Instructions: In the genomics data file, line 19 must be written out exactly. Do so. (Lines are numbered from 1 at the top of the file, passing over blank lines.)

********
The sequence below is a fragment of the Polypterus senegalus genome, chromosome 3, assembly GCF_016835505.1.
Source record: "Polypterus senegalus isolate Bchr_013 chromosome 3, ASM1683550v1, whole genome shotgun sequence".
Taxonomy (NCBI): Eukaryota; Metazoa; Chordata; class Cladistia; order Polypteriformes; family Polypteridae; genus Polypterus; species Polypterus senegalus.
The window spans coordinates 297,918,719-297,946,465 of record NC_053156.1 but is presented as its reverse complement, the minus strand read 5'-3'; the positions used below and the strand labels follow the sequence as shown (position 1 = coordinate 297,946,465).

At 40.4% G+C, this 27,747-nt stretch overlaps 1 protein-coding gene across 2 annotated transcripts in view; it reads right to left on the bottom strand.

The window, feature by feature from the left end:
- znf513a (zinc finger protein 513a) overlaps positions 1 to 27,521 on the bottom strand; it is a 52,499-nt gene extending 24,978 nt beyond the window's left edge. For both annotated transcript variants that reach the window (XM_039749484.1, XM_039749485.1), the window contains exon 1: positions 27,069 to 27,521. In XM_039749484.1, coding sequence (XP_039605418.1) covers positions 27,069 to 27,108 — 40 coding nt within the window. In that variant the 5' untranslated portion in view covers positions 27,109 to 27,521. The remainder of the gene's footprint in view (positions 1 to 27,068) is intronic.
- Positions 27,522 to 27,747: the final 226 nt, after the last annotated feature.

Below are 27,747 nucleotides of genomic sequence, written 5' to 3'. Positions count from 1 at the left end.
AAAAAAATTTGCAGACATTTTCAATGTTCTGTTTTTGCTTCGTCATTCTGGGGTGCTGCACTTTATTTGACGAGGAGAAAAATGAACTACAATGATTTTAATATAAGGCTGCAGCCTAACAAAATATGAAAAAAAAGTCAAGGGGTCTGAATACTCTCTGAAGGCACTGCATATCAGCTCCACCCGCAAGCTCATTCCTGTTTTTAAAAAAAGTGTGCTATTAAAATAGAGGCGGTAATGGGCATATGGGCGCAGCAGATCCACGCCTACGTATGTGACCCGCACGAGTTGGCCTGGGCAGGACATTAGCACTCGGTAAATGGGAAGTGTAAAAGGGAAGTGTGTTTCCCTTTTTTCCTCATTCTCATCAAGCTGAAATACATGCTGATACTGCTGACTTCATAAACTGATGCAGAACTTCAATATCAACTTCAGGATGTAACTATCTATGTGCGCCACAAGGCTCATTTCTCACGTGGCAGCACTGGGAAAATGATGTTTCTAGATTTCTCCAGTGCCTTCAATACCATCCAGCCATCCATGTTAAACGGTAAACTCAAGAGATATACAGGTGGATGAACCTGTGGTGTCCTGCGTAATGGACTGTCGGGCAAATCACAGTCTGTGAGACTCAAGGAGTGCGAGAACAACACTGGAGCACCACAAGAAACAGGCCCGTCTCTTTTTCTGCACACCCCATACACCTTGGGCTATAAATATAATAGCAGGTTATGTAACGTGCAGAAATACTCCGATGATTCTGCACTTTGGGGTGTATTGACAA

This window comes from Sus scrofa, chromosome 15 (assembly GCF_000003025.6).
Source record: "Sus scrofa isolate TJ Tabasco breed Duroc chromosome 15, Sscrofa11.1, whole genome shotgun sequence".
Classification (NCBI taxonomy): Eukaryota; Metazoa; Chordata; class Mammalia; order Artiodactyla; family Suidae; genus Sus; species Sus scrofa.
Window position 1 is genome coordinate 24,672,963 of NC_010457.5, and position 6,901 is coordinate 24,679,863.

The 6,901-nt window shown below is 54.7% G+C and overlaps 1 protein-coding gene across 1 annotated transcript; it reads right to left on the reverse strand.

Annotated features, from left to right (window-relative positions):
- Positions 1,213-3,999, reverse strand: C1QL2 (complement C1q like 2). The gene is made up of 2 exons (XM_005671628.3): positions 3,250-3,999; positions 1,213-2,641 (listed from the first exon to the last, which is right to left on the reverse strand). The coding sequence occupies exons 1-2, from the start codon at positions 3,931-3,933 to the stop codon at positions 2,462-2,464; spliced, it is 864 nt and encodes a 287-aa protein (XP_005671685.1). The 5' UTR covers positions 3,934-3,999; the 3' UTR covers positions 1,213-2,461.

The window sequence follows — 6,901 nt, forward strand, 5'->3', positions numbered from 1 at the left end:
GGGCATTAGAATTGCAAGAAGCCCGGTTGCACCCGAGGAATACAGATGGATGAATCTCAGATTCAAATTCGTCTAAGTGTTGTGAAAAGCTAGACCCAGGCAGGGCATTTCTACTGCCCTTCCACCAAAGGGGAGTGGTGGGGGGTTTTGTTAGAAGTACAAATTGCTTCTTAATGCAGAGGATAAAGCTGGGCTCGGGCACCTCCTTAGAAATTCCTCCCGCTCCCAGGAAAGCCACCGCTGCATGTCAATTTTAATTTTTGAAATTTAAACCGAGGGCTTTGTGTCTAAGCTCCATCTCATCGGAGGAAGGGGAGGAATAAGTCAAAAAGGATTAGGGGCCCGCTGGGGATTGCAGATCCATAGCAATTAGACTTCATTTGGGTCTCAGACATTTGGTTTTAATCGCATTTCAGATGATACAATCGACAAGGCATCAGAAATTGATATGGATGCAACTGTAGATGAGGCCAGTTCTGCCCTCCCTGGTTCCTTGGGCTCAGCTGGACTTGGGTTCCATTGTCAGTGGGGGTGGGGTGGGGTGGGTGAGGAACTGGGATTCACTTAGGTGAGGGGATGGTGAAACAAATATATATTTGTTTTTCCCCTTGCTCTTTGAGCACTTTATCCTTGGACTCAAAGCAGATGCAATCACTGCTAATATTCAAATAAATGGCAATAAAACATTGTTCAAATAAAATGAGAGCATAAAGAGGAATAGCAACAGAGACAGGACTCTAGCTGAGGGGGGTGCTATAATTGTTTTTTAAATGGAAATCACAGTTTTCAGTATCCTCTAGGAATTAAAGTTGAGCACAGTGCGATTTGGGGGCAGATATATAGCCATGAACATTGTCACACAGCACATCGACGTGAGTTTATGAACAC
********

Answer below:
GGGCATTAGAATTGCAAGAAGCCCGGTTGCACCCGAGGAATACAGATGGATGAATCTCAGATTCAAATTCGTCTAAGTGTTGTGAAAAGCTAGACCCAGGCAGGGCATTTCTACTGCCCTTCCACCAAAGGGGAGTGGTGGGGGGTTTTGTTAGAAGTACAAATTGCTTCTTAATGCAGAGGATAAAGCTGGGCTCGGGCACCTCCTTAGAAATTCCTCCCGCTCCCAGGAAAGCCACCGCTGCATGTCAATTTTAATTTTTGAAATTTAAACCGAGGGCTTTGTGTCTAAGCTCCATCTCATCGGAGGAAGGGGAGGAATAAGTCAAAAAGGATTAGGGGCCCGCTGGGGATTGCAGATCCATAGCAATTAGACTTCATTTGGGTCTCAGACATTTGGTTTTAATCGCATTTCAGATGATACAATCGACAAGGCATCAGAAATTGATATGGATGCAACTGTAGATGAGGCCAGTTCTGCCCTCCCTGGTTCCTTGGGCTCAGCTGGACTTGGGTTCCATTGTCAGTGGGGGTGGGGTGGGGTGGGTGAGGAACTGGGATTCACTTAGGTGAGGGGATGGTGAAACAAATATATATTTGTTTTTCCCCTTGCTCTTTGAGCACTTTATCCTTGGACTCAAAGCAGATGCAATCACTGCTAATATTCAAATAAATGGCAATAAAACATTGTTCAAATAAAATGAGAGCATAAAGAGGAATAGCAACAGAGACAGGACTCTAGCTGAGGGGGGTGCTATAATTGTTTTTTAAATGGAAATCACAGTTTTCAGTATCCTCTAGGAATTAAAGTTGAGCACAGTGCGATTTGGGGGCAGATATATAGCCATGAACATTGTCACACAGCACATCGACGTGAGTTTATGAACAC